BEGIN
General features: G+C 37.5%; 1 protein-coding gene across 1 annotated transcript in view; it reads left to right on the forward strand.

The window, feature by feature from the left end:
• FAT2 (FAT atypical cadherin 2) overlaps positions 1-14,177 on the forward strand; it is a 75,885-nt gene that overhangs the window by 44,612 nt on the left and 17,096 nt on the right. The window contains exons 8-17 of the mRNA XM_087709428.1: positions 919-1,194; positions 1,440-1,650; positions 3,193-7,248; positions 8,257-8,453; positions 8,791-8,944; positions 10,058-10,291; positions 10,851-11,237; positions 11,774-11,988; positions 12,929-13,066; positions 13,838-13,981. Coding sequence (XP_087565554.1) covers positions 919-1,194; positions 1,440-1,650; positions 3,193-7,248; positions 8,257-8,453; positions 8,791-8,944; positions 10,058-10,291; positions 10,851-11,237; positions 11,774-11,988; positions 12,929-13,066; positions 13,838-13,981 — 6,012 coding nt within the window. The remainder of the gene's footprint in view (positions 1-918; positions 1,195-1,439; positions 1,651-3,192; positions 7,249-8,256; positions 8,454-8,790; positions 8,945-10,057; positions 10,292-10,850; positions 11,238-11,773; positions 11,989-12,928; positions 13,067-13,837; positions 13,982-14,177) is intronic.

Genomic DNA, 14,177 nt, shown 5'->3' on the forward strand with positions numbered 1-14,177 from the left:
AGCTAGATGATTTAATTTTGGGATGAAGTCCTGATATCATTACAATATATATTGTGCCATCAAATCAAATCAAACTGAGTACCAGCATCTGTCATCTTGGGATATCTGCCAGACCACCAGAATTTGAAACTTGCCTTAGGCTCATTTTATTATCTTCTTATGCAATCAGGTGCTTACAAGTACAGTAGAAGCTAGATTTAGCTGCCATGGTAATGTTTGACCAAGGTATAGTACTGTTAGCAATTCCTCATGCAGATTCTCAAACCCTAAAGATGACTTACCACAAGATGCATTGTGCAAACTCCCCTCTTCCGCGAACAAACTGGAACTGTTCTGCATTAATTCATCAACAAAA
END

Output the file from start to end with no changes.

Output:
General features: G+C 37.5%; 1 protein-coding gene across 1 annotated transcript in view; it reads left to right on the forward strand.

The window, feature by feature from the left end:
• FAT2 (FAT atypical cadherin 2) overlaps positions 1-14,177 on the forward strand; it is a 75,885-nt gene that overhangs the window by 44,612 nt on the left and 17,096 nt on the right. The window contains exons 8-17 of the mRNA XM_087709428.1: positions 919-1,194; positions 1,440-1,650; positions 3,193-7,248; positions 8,257-8,453; positions 8,791-8,944; positions 10,058-10,291; positions 10,851-11,237; positions 11,774-11,988; positions 12,929-13,066; positions 13,838-13,981. Coding sequence (XP_087565554.1) covers positions 919-1,194; positions 1,440-1,650; positions 3,193-7,248; positions 8,257-8,453; positions 8,791-8,944; positions 10,058-10,291; positions 10,851-11,237; positions 11,774-11,988; positions 12,929-13,066; positions 13,838-13,981 — 6,012 coding nt within the window. The remainder of the gene's footprint in view (positions 1-918; positions 1,195-1,439; positions 1,651-3,192; positions 7,249-8,256; positions 8,454-8,790; positions 8,945-10,057; positions 10,292-10,850; positions 11,238-11,773; positions 11,989-12,928; positions 13,067-13,837; positions 13,982-14,177) is intronic.

Genomic DNA, 14,177 nt, shown 5'->3' on the forward strand with positions numbered 1-14,177 from the left:
AGCTAGATGATTTAATTTTGGGATGAAGTCCTGATATCATTACAATATATATTGTGCCATCAAATCAAATCAAACTGAGTACCAGCATCTGTCATCTTGGGATATCTGCCAGACCACCAGAATTTGAAACTTGCCTTAGGCTCATTTTATTATCTTCTTATGCAATCAGGTGCTTACAAGTACAGTAGAAGCTAGATTTAGCTGCCATGGTAATGTTTGACCAAGGTATAGTACTGTTAGCAATTCCTCATGCAGATTCTCAAACCCTAAAGATGACTTACCACAAGATGCATTGTGCAAACTCCCCTCTTCCGCGAACAAACTGGAACTGTTCTGCATTAATTCATCAACAAAA